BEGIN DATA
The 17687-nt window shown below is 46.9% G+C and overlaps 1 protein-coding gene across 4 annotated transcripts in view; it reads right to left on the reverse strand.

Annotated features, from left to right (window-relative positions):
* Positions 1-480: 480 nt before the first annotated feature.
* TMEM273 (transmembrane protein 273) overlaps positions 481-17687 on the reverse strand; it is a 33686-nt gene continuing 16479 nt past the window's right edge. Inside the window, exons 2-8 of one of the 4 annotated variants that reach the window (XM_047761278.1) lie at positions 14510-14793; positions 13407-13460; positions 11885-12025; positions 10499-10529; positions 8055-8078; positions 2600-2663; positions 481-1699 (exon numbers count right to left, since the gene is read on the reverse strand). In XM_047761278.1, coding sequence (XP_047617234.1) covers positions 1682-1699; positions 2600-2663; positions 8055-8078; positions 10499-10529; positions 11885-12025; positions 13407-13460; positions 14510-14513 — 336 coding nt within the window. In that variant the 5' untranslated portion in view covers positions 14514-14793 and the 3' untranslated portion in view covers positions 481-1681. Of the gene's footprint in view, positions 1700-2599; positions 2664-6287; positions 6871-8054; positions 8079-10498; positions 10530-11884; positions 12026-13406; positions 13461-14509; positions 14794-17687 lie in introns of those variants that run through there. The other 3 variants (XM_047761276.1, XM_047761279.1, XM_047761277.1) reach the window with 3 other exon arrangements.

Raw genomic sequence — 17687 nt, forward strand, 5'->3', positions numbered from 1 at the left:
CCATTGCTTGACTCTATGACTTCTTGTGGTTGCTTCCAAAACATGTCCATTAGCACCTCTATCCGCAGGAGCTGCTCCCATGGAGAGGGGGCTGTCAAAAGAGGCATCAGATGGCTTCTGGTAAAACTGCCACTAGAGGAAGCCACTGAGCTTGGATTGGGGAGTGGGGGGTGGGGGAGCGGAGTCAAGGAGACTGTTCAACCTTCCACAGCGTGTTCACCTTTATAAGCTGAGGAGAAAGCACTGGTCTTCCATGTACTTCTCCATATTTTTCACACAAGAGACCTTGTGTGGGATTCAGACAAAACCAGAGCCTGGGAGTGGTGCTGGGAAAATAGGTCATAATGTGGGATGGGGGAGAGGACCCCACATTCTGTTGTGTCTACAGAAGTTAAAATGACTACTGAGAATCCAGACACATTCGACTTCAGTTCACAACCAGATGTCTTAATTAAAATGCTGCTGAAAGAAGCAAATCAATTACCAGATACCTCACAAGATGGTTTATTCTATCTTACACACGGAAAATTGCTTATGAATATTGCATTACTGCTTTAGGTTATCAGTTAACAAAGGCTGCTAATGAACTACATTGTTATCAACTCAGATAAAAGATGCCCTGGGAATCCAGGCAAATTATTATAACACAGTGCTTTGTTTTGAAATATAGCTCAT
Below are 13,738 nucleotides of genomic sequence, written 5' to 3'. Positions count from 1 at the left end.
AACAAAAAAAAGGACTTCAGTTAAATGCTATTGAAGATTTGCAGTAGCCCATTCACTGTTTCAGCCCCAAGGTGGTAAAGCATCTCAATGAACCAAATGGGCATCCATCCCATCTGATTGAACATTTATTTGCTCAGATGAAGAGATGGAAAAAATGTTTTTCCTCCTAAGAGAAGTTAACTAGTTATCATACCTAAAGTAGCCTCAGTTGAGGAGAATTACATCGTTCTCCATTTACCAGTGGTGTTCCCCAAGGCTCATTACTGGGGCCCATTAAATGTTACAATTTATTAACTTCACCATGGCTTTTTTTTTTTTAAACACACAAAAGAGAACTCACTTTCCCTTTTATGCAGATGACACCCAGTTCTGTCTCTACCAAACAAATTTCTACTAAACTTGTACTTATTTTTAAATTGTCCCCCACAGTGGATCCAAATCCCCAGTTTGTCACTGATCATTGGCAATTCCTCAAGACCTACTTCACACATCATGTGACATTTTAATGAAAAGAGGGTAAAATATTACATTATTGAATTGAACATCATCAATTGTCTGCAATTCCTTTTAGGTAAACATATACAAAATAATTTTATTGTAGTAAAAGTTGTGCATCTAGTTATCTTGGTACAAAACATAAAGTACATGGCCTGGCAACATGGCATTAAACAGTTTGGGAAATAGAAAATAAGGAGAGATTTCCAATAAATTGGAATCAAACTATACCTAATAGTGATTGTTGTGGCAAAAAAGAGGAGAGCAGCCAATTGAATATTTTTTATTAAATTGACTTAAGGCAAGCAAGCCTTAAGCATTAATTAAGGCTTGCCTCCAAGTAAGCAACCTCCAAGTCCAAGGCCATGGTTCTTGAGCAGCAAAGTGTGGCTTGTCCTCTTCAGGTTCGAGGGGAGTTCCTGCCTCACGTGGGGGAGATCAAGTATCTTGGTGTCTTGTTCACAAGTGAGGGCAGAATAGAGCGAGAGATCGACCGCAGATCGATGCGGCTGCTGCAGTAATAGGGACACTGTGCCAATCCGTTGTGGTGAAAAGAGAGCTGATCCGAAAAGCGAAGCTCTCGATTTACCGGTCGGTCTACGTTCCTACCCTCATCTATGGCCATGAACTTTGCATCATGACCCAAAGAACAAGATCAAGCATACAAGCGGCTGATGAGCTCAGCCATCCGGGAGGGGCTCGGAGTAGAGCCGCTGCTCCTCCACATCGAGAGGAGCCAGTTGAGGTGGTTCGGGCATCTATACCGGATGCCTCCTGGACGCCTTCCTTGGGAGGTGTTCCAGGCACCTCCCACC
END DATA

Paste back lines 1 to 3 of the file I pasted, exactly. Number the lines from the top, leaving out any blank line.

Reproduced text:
The 17687-nt window shown below is 46.9% G+C and overlaps 1 protein-coding gene across 4 annotated transcripts in view; it reads right to left on the reverse strand.

Annotated features, from left to right (window-relative positions):
* Positions 1-480: 480 nt before the first annotated feature.